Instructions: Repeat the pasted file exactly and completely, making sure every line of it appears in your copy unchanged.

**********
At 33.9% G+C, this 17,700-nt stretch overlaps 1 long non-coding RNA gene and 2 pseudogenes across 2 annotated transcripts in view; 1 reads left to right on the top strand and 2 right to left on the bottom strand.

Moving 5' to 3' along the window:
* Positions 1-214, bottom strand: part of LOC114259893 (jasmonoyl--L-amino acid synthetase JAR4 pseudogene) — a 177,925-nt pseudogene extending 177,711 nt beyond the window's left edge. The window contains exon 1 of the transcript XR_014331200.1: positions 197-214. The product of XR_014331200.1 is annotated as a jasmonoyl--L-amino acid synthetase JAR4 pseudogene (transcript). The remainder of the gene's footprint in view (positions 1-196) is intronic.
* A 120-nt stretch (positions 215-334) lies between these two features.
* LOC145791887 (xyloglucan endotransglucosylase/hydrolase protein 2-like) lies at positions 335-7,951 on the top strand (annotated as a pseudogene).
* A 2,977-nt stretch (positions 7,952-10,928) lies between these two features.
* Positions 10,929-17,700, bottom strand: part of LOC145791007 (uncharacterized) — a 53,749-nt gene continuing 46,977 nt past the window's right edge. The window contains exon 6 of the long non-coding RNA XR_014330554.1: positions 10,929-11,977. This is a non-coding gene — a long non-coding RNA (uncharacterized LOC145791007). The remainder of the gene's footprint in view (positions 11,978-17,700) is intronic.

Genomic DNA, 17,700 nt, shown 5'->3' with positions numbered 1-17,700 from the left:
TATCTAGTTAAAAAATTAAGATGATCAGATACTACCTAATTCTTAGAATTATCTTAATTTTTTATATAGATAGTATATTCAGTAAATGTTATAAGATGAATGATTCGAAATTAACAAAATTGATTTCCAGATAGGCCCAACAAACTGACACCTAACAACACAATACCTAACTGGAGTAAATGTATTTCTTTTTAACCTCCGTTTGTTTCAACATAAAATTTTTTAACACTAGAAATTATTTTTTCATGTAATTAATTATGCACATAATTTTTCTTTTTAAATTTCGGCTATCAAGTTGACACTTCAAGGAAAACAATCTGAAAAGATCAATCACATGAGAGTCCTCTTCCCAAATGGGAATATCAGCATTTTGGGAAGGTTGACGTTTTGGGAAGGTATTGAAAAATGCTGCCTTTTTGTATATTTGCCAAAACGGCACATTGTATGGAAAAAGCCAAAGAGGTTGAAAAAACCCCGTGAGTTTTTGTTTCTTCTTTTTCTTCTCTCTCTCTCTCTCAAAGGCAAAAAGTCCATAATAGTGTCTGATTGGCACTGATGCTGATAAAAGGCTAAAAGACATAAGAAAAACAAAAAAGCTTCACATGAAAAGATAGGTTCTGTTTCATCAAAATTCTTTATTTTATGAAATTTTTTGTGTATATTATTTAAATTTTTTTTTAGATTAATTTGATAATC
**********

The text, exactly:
At 33.9% G+C, this 17,700-nt stretch overlaps 1 long non-coding RNA gene and 2 pseudogenes across 2 annotated transcripts in view; 1 reads left to right on the top strand and 2 right to left on the bottom strand.

Moving 5' to 3' along the window:
* Positions 1-214, bottom strand: part of LOC114259893 (jasmonoyl--L-amino acid synthetase JAR4 pseudogene) — a 177,925-nt pseudogene extending 177,711 nt beyond the window's left edge. The window contains exon 1 of the transcript XR_014331200.1: positions 197-214. The product of XR_014331200.1 is annotated as a jasmonoyl--L-amino acid synthetase JAR4 pseudogene (transcript). The remainder of the gene's footprint in view (positions 1-196) is intronic.
* A 120-nt stretch (positions 215-334) lies between these two features.
* LOC145791887 (xyloglucan endotransglucosylase/hydrolase protein 2-like) lies at positions 335-7,951 on the top strand (annotated as a pseudogene).
* A 2,977-nt stretch (positions 7,952-10,928) lies between these two features.
* Positions 10,929-17,700, bottom strand: part of LOC145791007 (uncharacterized) — a 53,749-nt gene continuing 46,977 nt past the window's right edge. The window contains exon 6 of the long non-coding RNA XR_014330554.1: positions 10,929-11,977. This is a non-coding gene — a long non-coding RNA (uncharacterized LOC145791007). The remainder of the gene's footprint in view (positions 11,978-17,700) is intronic.

Genomic DNA, 17,700 nt, shown 5'->3' with positions numbered 1-17,700 from the left:
TATCTAGTTAAAAAATTAAGATGATCAGATACTACCTAATTCTTAGAATTATCTTAATTTTTTATATAGATAGTATATTCAGTAAATGTTATAAGATGAATGATTCGAAATTAACAAAATTGATTTCCAGATAGGCCCAACAAACTGACACCTAACAACACAATACCTAACTGGAGTAAATGTATTTCTTTTTAACCTCCGTTTGTTTCAACATAAAATTTTTTAACACTAGAAATTATTTTTTCATGTAATTAATTATGCACATAATTTTTCTTTTTAAATTTCGGCTATCAAGTTGACACTTCAAGGAAAACAATCTGAAAAGATCAATCACATGAGAGTCCTCTTCCCAAATGGGAATATCAGCATTTTGGGAAGGTTGACGTTTTGGGAAGGTATTGAAAAATGCTGCCTTTTTGTATATTTGCCAAAACGGCACATTGTATGGAAAAAGCCAAAGAGGTTGAAAAAACCCCGTGAGTTTTTGTTTCTTCTTTTTCTTCTCTCTCTCTCTCTCAAAGGCAAAAAGTCCATAATAGTGTCTGATTGGCACTGATGCTGATAAAAGGCTAAAAGACATAAGAAAAACAAAAAAGCTTCACATGAAAAGATAGGTTCTGTTTCATCAAAATTCTTTATTTTATGAAATTTTTTGTGTATATTATTTAAATTTTTTTTTAGATTAATTTGATAATC